Arms Control : Africa - Volume 2, Issue 2, 2009
Volume 2, Issue 2, 2009
Source: Arms Control : Africa 2, pp 6 –7 (2009)More Less
In Africa, only a small number of African governments have developed ammunition storage and transportation standards, while inter-governmental organisations are yet to comprehensively implement such standards. The lack of such standards has resulted in an unacceptably high number of ammunition depot explosions in Africa.
Recent explosions in Tanzania and Mozambique underscore the impact of inadequate ammunition stockpile managementSource: Arms Control : Africa 2, pp 7 –8 (2009)More Less
On 29 April 2009 there was a massive explosion at a government armoury on the outskirts of Dar es Salaam, Tanzania. The armoury, which is situated close to a military facility, and a mere 14 kilometres away from the city centre, was said to contain a significant amount of ordinance, including mines and artillery shells.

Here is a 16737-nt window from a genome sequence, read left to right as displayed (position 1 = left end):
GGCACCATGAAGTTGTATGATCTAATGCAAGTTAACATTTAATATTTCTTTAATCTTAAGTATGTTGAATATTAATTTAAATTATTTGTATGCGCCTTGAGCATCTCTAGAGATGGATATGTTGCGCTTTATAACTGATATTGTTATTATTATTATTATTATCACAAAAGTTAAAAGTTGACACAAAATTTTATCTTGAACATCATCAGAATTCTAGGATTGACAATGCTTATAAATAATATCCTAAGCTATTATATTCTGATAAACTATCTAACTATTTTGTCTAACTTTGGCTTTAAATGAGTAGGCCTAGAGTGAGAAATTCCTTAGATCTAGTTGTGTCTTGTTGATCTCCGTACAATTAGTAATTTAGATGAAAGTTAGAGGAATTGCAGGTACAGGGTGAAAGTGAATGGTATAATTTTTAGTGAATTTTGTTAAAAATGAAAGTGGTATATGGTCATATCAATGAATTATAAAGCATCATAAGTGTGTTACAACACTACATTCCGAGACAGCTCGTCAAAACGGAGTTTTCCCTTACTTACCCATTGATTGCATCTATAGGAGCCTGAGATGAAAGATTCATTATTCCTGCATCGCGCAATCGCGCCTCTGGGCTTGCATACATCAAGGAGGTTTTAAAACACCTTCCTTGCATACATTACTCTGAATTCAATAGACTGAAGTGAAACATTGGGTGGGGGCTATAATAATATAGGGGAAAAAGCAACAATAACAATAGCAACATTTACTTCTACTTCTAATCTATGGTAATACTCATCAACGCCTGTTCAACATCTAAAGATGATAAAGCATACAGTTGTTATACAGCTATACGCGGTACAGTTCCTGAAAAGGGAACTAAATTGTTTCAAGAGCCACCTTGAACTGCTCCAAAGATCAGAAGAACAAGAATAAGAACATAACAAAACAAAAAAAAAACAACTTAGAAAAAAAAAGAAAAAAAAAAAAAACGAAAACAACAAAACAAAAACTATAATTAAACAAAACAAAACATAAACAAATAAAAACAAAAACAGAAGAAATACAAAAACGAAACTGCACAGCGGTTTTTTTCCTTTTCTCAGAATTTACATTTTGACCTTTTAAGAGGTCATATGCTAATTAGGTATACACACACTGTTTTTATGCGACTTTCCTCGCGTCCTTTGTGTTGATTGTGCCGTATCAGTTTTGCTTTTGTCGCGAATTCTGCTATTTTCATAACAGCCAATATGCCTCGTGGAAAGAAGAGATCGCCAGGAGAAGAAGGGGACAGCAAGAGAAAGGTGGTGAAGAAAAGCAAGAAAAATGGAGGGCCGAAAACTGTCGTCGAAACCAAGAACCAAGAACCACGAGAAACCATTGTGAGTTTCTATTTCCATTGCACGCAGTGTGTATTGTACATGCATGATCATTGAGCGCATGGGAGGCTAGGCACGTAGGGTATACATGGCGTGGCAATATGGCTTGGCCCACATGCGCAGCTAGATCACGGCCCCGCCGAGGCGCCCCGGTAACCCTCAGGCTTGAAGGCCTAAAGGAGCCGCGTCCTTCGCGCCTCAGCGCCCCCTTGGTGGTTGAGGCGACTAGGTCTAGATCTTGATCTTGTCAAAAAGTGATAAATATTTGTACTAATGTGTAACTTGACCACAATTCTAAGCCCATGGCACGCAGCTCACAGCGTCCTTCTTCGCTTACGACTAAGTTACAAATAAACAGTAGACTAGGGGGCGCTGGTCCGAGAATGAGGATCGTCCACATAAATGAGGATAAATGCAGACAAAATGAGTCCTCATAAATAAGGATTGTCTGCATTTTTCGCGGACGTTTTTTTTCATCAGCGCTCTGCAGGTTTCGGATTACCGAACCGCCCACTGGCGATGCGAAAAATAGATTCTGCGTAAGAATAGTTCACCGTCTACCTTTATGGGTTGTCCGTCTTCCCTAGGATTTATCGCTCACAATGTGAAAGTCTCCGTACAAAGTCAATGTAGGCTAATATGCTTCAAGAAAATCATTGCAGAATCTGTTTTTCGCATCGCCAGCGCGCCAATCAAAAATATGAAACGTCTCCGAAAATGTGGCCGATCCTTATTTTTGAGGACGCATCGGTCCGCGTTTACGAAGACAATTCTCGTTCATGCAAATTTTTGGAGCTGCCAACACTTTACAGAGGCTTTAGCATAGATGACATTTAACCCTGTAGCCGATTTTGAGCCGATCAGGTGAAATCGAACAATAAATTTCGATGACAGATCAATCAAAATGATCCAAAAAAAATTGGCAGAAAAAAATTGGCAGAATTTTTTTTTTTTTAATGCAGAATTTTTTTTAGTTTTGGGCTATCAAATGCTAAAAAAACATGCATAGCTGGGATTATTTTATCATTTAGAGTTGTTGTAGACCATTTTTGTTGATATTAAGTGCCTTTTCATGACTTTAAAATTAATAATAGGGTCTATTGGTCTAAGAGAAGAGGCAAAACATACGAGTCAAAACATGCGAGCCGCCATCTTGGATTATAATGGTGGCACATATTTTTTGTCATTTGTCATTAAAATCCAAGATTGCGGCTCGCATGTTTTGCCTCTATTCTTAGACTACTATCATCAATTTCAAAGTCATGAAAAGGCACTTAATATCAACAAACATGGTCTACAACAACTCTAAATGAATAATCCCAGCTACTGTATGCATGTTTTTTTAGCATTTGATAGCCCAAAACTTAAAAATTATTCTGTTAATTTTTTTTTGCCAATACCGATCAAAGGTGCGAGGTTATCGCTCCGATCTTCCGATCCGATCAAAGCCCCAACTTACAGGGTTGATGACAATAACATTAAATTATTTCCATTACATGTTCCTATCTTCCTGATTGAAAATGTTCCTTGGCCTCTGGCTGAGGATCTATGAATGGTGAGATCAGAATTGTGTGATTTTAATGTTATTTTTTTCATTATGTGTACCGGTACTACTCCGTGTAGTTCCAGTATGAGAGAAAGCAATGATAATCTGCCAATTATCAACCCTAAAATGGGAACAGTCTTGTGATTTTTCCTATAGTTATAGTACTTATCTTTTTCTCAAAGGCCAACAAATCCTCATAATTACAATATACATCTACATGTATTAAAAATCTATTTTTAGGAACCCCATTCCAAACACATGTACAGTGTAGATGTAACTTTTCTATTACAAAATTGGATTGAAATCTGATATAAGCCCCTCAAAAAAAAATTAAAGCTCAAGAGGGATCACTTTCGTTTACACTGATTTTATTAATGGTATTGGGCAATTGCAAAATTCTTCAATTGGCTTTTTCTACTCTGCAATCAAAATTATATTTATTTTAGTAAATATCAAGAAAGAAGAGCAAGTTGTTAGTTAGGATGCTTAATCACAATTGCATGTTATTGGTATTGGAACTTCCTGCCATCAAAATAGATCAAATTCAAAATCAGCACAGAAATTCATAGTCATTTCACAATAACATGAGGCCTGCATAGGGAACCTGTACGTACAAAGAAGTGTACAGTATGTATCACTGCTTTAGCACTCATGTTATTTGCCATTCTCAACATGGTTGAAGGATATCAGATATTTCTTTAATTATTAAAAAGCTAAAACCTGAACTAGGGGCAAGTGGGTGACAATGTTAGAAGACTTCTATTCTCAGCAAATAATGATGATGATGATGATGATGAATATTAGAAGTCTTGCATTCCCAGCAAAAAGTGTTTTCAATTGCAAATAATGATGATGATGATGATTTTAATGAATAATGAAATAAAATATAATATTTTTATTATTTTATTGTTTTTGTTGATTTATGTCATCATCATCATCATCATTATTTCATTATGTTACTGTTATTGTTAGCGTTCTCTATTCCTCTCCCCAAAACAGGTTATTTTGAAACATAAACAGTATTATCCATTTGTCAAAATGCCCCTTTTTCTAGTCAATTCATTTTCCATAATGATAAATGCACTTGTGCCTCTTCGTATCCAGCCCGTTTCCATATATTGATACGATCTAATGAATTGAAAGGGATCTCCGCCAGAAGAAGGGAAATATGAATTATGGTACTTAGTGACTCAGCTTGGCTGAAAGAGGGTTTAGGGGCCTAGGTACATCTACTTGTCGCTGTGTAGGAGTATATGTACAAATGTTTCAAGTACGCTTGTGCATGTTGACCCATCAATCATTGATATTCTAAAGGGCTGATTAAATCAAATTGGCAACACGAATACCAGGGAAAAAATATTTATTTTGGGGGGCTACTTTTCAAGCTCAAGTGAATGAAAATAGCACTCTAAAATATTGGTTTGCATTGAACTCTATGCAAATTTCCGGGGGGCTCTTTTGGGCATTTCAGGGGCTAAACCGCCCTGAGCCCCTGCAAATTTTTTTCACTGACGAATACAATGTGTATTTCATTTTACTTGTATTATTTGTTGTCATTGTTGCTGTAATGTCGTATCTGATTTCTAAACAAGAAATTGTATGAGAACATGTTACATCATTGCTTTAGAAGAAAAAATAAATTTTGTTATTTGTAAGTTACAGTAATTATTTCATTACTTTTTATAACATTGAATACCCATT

Source: Arms Control : Africa 2, pp 9 –10 (2009)More Less
Source: Arms Control : Africa 2, pp 10 –11 (2009)More Less
Source: Arms Control : Africa 2, pp 12 –13 (2009)More Less
Evidence from across Africa indicates that historically, revenue from natural resources has been used by both governments and rebel groups to purchase arms. In Angola, the intermittent civil war that was fought from the late-1980s to the early 2000s was financed through oil and diamonds.
Source: Arms Control : Africa 2 (2009)More Less